Building Media Relationships that Matter
December 4, 2014
December 4, 2014
My older brother and I have a long-running joke; whenever he calls and exclaims, “How’s my favorite sis today?!” … I respond dryly with, “What do you need now?” Since I am his ONLY sister, we both know only a favor request can follow a syrupy, disingenuous line like that!
Our tongue-in-cheek jabbing is laughable because, of course, we have a relationship beyond favor requests. Unfortunately, the above scenario is often to blame when a media pitch goes wrong. What’s missing is the “relationship” part of the pitch.
Building relationships with individual reporters and editors is too often overlooked until you need them to cover a news event, run a press release or portray your company positively during a crisis situation. If you have not already built trust and confidence in your company with news writers and on social channels before a crisis, the negative angle will likely be the headline. Companies can’t afford to wait for a fire, explosion or accident to meet the reporters who will write about it.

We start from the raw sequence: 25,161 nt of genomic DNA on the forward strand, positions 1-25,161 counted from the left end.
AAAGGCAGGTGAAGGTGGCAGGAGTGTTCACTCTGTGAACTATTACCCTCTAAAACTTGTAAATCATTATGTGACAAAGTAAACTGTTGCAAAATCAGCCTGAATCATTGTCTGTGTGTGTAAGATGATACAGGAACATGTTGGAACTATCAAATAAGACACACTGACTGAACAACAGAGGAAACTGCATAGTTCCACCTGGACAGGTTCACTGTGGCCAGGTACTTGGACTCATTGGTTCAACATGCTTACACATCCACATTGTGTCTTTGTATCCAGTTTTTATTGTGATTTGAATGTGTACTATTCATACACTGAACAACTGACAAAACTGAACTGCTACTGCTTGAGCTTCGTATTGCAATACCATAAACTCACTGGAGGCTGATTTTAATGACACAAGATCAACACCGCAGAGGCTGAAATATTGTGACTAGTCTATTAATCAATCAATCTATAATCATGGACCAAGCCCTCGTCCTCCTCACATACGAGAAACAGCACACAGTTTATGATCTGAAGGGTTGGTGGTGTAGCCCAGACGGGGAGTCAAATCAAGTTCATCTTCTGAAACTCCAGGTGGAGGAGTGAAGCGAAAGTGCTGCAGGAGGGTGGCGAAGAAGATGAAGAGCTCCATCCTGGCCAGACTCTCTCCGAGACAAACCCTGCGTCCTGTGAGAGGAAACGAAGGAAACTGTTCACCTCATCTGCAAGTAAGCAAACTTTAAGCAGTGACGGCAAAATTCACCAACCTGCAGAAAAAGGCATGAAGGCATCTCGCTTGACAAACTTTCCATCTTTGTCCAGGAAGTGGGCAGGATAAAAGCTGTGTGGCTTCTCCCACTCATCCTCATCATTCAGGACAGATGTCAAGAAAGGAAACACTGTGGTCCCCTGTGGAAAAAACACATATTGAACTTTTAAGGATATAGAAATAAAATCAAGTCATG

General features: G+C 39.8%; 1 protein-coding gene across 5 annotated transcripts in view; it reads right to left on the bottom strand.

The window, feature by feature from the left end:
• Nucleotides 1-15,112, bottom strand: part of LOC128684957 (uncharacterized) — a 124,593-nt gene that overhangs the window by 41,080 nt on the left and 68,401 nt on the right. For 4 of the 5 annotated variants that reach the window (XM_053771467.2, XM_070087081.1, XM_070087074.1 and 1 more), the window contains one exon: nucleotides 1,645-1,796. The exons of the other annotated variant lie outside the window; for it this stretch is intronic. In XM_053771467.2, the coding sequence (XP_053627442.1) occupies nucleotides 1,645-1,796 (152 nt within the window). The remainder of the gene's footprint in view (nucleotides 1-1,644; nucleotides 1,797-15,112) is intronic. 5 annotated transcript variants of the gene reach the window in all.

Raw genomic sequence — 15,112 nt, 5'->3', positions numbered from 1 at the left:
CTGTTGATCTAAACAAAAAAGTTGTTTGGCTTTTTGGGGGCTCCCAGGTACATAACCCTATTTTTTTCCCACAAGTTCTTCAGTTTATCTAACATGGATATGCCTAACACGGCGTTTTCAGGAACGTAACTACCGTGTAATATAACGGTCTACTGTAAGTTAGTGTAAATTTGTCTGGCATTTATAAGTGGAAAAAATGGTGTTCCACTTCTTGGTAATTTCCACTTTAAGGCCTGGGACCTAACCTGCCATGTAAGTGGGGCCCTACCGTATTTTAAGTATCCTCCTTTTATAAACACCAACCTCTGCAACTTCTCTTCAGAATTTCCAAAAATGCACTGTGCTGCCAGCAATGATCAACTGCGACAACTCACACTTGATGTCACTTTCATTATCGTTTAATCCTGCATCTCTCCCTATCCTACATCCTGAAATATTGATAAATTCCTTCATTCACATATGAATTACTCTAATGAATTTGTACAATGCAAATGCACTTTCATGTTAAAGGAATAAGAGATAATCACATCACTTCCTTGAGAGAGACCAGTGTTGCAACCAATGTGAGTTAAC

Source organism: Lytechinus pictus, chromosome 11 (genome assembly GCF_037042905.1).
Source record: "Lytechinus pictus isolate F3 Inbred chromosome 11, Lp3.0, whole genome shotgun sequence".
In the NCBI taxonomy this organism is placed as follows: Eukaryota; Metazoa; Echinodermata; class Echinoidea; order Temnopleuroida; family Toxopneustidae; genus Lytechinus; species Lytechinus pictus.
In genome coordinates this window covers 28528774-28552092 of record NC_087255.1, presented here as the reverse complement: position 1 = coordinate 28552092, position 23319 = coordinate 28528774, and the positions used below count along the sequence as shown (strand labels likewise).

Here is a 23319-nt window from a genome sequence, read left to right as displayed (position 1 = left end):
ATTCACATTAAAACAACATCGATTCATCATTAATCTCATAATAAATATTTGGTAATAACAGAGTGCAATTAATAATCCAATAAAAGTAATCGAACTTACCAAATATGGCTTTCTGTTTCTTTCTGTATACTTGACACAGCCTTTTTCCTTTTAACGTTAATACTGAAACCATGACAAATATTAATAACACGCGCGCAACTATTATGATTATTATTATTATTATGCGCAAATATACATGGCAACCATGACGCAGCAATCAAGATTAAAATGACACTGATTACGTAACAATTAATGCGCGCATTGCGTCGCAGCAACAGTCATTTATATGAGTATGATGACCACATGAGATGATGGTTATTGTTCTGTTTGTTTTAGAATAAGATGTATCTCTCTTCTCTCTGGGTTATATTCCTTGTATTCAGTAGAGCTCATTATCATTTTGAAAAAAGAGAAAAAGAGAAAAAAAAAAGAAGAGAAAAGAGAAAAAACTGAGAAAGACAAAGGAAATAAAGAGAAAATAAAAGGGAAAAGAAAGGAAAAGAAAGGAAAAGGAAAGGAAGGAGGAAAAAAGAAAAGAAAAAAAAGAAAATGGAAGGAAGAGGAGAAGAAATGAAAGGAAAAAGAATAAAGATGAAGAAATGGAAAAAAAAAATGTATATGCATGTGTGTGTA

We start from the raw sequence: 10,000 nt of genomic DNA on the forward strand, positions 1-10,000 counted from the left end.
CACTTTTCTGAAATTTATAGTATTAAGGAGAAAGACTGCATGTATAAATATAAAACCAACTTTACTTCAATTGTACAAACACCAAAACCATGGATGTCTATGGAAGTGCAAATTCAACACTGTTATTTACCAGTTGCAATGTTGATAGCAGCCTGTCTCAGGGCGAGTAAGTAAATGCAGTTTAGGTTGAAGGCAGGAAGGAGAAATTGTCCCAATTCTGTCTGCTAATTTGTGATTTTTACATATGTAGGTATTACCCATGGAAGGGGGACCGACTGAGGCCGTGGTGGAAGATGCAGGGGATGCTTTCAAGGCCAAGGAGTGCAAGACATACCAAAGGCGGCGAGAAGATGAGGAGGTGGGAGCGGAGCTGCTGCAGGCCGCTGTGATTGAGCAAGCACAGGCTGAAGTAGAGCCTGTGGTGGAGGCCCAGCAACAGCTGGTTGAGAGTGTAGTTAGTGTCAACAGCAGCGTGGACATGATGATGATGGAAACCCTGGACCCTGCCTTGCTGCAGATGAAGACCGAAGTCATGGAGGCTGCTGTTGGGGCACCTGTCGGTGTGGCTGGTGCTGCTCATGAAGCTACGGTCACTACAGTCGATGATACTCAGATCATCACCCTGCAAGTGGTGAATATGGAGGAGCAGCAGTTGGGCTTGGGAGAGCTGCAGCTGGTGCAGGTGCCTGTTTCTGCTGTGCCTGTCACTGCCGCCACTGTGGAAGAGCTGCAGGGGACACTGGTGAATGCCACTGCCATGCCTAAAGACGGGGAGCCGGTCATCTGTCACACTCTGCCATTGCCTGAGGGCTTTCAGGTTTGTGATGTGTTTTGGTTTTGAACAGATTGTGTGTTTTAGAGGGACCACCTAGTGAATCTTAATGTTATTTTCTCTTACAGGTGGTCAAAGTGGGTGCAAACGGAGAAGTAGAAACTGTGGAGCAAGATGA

Crisis communication plans are imperative to have in place ahead of a potential crisis and provide the roadmap for what actions to take when a crisis is happening. But media relationship building must begin long before a crisis communication plan is in motion.
Imagine a crisis hits your company today. Can you pick up the phone and call a reporter that you have built a relationship with to offer the first interview? Will your social community go viral to support you?
Engaging with media professionals and social communities is actually very similar to cultivating relationships with co-workers, family and friends. Investing time in learning about a reporter’s interests, needs and what they are writing about is a good first step. This insight builds a bridge to connect with the reporter about something other than a company press release.
Here are more tactics to start building media relationships that matter:
Fostering relationships with media professionals takes effort and engagement in a similar way personal relationships do. But it’s worth it when you call to make a request or your company is in crisis and the reporter’s first thought isn’t, “What do you need now?”